Leucocyte populations in respiratory syncytial virus-induced bronchiolitis

J Paediatr Child Health. 2001 Apr;37(2):146-51. doi: 10.1046/j.1440-1754.2001.00618.x.


Objectives: To enumerate the cellular composition of the airways in infants with acute bronchiolitis.

Methodology: Cells were obtained by airway lavage from the upper and lower airway and the peripheral blood of infants with respiratory syncytial virus (RSV)+ bronchiolitis, RSV- bronchiolitis and age-matched controls.

Results: Neutrophils are the predominant cells present in the upper and lower airway. Neutrophils are present at a higher number/unit volume in the airway than in the peripheral blood.

Conclusions: Neutrophils, being the dominant cellular infiltrate into the airway, are likely to contribute to the pathophysiology of bronchiolitis. Therapies targeted at limiting neutrophil influx or neutrophil-mediated damage in the airway may have a therapeutic role.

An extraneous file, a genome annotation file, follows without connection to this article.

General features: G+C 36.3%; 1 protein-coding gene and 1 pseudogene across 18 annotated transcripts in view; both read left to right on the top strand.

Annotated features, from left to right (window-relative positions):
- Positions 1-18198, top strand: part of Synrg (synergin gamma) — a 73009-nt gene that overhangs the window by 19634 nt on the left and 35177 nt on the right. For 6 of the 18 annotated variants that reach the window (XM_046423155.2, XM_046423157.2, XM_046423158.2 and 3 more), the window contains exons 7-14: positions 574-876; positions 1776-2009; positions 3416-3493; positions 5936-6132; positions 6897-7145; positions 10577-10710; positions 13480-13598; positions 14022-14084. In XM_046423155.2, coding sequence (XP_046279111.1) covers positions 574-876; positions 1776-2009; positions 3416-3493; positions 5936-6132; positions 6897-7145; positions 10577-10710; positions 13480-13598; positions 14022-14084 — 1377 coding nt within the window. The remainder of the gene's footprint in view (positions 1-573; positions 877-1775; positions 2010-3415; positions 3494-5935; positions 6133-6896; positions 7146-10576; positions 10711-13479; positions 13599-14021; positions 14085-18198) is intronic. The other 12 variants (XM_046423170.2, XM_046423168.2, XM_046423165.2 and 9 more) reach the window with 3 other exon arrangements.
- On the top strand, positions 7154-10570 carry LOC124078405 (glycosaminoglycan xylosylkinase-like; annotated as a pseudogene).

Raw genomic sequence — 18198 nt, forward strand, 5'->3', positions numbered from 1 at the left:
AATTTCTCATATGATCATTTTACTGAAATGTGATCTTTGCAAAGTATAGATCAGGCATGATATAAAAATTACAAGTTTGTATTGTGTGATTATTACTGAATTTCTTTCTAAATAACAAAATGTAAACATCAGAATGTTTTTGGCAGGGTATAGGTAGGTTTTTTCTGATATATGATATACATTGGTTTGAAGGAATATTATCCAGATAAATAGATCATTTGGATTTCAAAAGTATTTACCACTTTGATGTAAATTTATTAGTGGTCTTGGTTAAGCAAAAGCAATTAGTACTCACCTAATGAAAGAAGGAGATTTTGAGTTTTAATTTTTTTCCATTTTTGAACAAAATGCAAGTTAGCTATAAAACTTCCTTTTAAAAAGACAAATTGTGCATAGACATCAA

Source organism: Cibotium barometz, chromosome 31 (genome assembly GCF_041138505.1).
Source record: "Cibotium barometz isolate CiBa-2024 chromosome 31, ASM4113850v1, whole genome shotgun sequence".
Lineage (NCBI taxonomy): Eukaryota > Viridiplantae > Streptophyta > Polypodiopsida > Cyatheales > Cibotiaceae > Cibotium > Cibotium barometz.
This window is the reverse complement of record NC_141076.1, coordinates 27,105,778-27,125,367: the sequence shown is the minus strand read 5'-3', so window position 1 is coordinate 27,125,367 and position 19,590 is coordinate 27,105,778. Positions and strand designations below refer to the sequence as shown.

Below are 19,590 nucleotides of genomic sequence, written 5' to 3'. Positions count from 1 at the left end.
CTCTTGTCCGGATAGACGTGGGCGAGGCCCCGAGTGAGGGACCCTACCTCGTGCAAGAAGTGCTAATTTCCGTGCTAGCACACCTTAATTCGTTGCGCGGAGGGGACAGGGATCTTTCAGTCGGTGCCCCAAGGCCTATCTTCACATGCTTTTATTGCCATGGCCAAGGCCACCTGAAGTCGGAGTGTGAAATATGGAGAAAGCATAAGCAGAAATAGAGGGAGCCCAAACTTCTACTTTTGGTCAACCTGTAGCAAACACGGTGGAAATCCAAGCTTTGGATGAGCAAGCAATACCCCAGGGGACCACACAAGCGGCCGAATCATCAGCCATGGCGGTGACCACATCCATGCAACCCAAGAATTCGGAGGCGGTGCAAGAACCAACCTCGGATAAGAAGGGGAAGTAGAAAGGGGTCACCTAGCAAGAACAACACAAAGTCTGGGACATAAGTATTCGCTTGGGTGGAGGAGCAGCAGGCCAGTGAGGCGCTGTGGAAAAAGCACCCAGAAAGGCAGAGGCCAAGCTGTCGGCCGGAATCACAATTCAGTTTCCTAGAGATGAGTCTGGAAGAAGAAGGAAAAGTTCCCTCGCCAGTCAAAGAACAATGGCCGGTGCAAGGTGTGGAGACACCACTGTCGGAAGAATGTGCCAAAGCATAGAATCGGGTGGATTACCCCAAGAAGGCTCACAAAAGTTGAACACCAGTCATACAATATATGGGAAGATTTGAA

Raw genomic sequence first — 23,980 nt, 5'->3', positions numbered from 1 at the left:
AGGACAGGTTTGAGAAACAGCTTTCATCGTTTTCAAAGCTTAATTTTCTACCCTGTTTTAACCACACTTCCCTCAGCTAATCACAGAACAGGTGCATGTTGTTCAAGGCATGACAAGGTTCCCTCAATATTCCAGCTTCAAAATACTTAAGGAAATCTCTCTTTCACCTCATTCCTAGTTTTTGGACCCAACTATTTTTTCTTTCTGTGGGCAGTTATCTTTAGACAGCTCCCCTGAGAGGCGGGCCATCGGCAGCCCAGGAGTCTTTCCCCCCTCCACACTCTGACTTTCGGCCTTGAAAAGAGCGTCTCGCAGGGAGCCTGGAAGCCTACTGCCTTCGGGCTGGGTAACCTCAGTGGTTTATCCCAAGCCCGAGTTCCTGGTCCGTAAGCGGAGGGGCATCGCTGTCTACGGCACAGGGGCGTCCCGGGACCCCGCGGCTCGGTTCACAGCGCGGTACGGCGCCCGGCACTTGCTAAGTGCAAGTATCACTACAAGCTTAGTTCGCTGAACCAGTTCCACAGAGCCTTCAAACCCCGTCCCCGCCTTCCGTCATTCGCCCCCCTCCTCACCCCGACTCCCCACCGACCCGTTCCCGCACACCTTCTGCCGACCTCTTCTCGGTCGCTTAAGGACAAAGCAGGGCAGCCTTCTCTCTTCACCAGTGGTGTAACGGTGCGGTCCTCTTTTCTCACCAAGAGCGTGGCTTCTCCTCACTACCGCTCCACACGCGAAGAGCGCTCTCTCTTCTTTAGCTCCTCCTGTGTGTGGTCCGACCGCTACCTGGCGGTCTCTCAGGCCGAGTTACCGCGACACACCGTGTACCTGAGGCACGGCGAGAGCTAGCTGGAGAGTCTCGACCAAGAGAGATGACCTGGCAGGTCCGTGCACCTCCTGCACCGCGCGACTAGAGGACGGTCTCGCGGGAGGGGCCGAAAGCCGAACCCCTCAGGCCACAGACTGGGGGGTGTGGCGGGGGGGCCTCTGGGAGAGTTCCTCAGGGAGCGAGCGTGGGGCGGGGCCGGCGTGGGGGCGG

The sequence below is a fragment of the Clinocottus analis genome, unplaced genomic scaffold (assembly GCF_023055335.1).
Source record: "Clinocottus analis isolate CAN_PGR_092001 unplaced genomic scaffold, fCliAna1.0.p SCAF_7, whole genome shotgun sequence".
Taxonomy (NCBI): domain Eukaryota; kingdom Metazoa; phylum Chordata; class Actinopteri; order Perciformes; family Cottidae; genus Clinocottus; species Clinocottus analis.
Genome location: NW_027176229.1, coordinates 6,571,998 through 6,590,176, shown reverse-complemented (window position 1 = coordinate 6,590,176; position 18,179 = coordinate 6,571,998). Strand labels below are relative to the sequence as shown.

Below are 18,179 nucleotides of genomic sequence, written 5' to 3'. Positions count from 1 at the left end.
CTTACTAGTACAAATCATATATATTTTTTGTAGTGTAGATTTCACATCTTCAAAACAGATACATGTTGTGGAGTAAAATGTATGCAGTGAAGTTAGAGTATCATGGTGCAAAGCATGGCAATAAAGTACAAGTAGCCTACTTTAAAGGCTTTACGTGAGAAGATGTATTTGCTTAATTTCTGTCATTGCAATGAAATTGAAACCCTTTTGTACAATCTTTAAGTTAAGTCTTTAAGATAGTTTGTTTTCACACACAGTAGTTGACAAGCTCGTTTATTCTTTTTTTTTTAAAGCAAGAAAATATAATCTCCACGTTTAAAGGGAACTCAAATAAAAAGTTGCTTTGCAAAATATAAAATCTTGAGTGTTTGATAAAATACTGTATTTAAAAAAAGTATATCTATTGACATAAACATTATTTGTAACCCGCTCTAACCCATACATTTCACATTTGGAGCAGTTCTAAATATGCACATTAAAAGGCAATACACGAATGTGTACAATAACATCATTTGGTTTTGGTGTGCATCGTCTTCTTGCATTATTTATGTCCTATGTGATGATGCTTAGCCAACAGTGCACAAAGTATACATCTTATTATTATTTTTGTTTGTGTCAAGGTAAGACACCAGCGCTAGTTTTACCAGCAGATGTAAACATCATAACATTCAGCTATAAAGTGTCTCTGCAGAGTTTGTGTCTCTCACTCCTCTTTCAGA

Publication types

  • Research Support, Non-U.S. Gov't

MeSH terms

  • Bronchiolitis, Viral / etiology*
  • Bronchiolitis, Viral / physiopathology*
  • Cell Separation
  • Flow Cytometry
  • Humans
  • Infant
  • Leukocytes / classification
  • Leukocytes / virology*
  • Respiratory Syncytial Virus Infections / complications*
  • Respiratory System / virology
  • South Australia